The Passages of Herman Melville Hardcover – 1 Jan 2011
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In fiction and biography, Jay Parini has brought to life Tolstoy, Frost, Faulkner, Benjamin, and Steinbeck. Now he has added Herman Melville to that remarkable pantheon, and the tale is surprising, insightful, and deeply moving. Melville has never seemed more alive to me - and more human. --Chris Bohjalian, author of Secrets of Eden, The Double Bind, and Midwives
Once again Jay Parini has taken us in literary imagination, cultural history, and biography through his ingenious fiction. In elegant and moving prose, Parini opens up Melville..... A novel of startling and inventive journeys, and no reader will come away from it seeing Melville the same. --Peter Balakian, author of Black Dog of Fate
Jay Parini, against all odds, captures his white whale of a subject and then frees him for us to behold. [He] re-animates Melville to startling effect: the creator walks as a character; the genius turns back into a husband; imperishable literature springs from the accidents of life. --Tom Mallon, author of Fellow Travelers and Henry and Clara
[A] compelling novel...What is most rewarding about this richly detailed book is Parini's ability to frame a story of heroic faiure with the knowedge that its subject will one day triumph. --The Sunday Times
Parini's novel is a bravura and often engrossing attempt to blend the disparate strands of Melville's art and life in two perspectives. --Guardian
Parini's eminently readable narrative convincingly fills in hitherto dark places. [This novel] will not replace the standard biographies; it will, however, add flesh to their bones. --Financial Times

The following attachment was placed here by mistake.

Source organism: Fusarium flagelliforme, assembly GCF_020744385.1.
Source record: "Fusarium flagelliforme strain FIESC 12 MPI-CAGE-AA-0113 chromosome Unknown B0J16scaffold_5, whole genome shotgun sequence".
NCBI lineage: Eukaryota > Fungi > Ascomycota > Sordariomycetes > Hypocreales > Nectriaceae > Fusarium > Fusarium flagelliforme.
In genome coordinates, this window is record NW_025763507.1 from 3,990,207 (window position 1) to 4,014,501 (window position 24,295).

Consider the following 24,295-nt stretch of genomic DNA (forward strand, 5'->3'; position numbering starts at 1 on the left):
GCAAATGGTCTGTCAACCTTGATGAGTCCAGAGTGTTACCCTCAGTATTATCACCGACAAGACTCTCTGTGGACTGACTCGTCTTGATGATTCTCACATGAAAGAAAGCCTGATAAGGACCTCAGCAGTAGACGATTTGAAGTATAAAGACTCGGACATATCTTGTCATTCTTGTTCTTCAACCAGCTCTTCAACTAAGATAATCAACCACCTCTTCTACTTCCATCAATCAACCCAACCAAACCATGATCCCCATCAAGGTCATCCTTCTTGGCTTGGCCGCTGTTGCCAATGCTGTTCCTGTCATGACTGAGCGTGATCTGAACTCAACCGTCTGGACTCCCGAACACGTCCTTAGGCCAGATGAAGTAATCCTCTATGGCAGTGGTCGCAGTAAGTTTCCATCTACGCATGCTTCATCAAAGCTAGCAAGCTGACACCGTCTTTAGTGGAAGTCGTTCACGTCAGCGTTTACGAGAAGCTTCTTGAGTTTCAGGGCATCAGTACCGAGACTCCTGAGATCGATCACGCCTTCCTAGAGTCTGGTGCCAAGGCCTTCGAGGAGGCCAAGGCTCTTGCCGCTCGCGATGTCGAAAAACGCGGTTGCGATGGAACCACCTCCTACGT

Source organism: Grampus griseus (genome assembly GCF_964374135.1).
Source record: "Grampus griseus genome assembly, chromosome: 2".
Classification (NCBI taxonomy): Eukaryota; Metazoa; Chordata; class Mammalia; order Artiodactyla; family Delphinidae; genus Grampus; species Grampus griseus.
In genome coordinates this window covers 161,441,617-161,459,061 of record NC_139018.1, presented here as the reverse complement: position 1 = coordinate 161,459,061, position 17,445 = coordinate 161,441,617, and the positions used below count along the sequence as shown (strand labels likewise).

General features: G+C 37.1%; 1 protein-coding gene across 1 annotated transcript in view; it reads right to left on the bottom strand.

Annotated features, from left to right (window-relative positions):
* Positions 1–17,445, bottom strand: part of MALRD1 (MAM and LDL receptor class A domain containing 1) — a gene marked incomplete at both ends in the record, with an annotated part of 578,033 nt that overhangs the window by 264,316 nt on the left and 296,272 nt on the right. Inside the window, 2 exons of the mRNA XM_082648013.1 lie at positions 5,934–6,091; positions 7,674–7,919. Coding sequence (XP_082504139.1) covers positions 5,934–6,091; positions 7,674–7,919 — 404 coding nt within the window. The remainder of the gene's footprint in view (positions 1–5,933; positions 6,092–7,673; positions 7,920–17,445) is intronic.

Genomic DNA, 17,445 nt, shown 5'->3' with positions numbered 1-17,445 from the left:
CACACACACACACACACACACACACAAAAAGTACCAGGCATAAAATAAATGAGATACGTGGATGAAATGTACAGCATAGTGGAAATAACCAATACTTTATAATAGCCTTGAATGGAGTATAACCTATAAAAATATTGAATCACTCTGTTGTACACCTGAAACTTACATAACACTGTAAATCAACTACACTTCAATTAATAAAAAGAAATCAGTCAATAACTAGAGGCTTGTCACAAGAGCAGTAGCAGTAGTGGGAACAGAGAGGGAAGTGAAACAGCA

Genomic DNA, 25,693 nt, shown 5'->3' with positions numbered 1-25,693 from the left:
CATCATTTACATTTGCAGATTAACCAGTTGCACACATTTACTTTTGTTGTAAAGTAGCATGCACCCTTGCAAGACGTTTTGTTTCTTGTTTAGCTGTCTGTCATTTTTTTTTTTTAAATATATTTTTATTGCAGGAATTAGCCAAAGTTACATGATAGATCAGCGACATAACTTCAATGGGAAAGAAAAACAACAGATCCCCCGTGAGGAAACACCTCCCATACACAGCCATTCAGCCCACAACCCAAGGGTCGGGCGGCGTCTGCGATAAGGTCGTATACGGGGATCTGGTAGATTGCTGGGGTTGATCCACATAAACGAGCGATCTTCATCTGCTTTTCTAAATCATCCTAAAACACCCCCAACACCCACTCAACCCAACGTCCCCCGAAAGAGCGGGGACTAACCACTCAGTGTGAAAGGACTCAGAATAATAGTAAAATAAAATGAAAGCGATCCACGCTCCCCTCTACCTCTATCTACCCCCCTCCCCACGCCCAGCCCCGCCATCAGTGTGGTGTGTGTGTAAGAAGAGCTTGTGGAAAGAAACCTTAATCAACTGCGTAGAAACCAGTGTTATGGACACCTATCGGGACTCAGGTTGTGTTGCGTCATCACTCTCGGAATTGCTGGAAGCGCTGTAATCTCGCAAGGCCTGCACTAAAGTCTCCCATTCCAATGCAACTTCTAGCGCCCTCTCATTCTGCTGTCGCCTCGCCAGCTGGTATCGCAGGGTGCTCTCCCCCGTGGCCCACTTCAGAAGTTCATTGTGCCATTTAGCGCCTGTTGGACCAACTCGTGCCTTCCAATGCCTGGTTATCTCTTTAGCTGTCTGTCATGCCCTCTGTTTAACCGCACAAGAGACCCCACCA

Powerfully conveys the allure of the sea, and of the ships that do battle with its creatures. And Parini's evocation of Melville's relationships is moving. --The Observer
Parini, a poet, biographer and literary critic as well as a novelist, can write with admirable lyric intensity. --The Scotsman
Engaging and sympathetic. --The Literary Review
A thrilling tale... [Parini] has the knack for finding just the right phrase. ... There is much to admire in this novel. --Independent on Sunday
The story of an American literary giant's extraordinary life from the author of The Last Station
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Choosing to seek out the companionship or male heroes such as Hawthorne and Dickens, nevermind the impact this has on his family, HM evaluates these friends in terms of their intelligence, ability to generate quality literature and always, their willingness to befriend him in ways that were not acceptable to much of society at the time. We see how there is a lack of self-knowledge in HM in recognising this trait in himself - the fall out of not finding such relationships is explored well by Parini.